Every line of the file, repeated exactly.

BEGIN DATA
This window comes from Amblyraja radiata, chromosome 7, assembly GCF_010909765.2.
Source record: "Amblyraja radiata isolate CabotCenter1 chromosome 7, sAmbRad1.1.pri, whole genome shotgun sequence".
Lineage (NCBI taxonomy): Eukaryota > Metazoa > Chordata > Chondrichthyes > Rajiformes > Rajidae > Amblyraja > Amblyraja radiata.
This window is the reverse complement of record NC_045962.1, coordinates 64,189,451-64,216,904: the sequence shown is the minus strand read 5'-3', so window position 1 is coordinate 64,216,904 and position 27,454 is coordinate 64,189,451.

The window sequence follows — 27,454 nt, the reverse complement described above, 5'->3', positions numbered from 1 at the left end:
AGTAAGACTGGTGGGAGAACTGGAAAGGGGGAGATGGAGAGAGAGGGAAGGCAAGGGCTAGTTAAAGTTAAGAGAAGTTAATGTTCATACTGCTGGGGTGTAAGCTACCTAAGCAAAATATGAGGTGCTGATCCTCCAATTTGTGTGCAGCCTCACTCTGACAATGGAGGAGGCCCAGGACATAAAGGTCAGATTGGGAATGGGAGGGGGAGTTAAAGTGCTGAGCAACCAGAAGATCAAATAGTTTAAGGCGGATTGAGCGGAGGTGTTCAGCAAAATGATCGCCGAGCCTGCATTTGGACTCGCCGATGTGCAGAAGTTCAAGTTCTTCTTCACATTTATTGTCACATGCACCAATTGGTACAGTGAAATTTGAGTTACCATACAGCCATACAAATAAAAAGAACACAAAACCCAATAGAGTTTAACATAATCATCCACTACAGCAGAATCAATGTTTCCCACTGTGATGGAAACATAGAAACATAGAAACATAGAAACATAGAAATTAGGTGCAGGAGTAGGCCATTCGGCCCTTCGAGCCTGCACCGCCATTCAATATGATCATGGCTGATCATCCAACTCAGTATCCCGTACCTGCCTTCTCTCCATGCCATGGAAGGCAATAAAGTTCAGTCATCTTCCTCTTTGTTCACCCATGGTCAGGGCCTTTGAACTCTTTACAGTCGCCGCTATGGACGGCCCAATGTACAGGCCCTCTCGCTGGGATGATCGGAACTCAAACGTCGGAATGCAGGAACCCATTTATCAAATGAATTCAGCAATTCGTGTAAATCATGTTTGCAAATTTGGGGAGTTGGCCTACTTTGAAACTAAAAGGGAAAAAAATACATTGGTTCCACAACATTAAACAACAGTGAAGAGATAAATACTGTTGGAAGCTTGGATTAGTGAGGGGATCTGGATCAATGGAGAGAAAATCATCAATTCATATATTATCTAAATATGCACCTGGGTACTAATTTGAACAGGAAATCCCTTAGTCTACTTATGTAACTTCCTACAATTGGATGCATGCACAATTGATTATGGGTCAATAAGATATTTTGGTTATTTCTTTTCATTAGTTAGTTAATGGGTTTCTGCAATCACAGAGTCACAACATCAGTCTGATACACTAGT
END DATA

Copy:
This window comes from Amblyraja radiata, chromosome 7, assembly GCF_010909765.2.
Source record: "Amblyraja radiata isolate CabotCenter1 chromosome 7, sAmbRad1.1.pri, whole genome shotgun sequence".
Lineage (NCBI taxonomy): Eukaryota > Metazoa > Chordata > Chondrichthyes > Rajiformes > Rajidae > Amblyraja > Amblyraja radiata.
This window is the reverse complement of record NC_045962.1, coordinates 64,189,451-64,216,904: the sequence shown is the minus strand read 5'-3', so window position 1 is coordinate 64,216,904 and position 27,454 is coordinate 64,189,451.

The window sequence follows — 27,454 nt, the reverse complement described above, 5'->3', positions numbered from 1 at the left end:
AGTAAGACTGGTGGGAGAACTGGAAAGGGGGAGATGGAGAGAGAGGGAAGGCAAGGGCTAGTTAAAGTTAAGAGAAGTTAATGTTCATACTGCTGGGGTGTAAGCTACCTAAGCAAAATATGAGGTGCTGATCCTCCAATTTGTGTGCAGCCTCACTCTGACAATGGAGGAGGCCCAGGACATAAAGGTCAGATTGGGAATGGGAGGGGGAGTTAAAGTGCTGAGCAACCAGAAGATCAAATAGTTTAAGGCGGATTGAGCGGAGGTGTTCAGCAAAATGATCGCCGAGCCTGCATTTGGACTCGCCGATGTGCAGAAGTTCAAGTTCTTCTTCACATTTATTGTCACATGCACCAATTGGTACAGTGAAATTTGAGTTACCATACAGCCATACAAATAAAAAGAACACAAAACCCAATAGAGTTTAACATAATCATCCACTACAGCAGAATCAATGTTTCCCACTGTGATGGAAACATAGAAACATAGAAACATAGAAACATAGAAATTAGGTGCAGGAGTAGGCCATTCGGCCCTTCGAGCCTGCACCGCCATTCAATATGATCATGGCTGATCATCCAACTCAGTATCCCGTACCTGCCTTCTCTCCATGCCATGGAAGGCAATAAAGTTCAGTCATCTTCCTCTTTGTTCACCCATGGTCAGGGCCTTTGAACTCTTTACAGTCGCCGCTATGGACGGCCCAATGTACAGGCCCTCTCGCTGGGATGATCGGAACTCAAACGTCGGAATGCAGGAACCCATTTATCAAATGAATTCAGCAATTCGTGTAAATCATGTTTGCAAATTTGGGGAGTTGGCCTACTTTGAAACTAAAAGGGAAAAAAATACATTGGTTCCACAACATTAAACAACAGTGAAGAGATAAATACTGTTGGAAGCTTGGATTAGTGAGGGGATCTGGATCAATGGAGAGAAAATCATCAATTCATATATTATCTAAATATGCACCTGGGTACTAATTTGAACAGGAAATCCCTTAGTCTACTTATGTAACTTCCTACAATTGGATGCATGCACAATTGATTATGGGTCAATAAGATATTTTGGTTATTTCTTTTCATTAGTTAGTTAATGGGTTTCTGCAATCACAGAGTCACAACATCAGTCTGATACACTAGT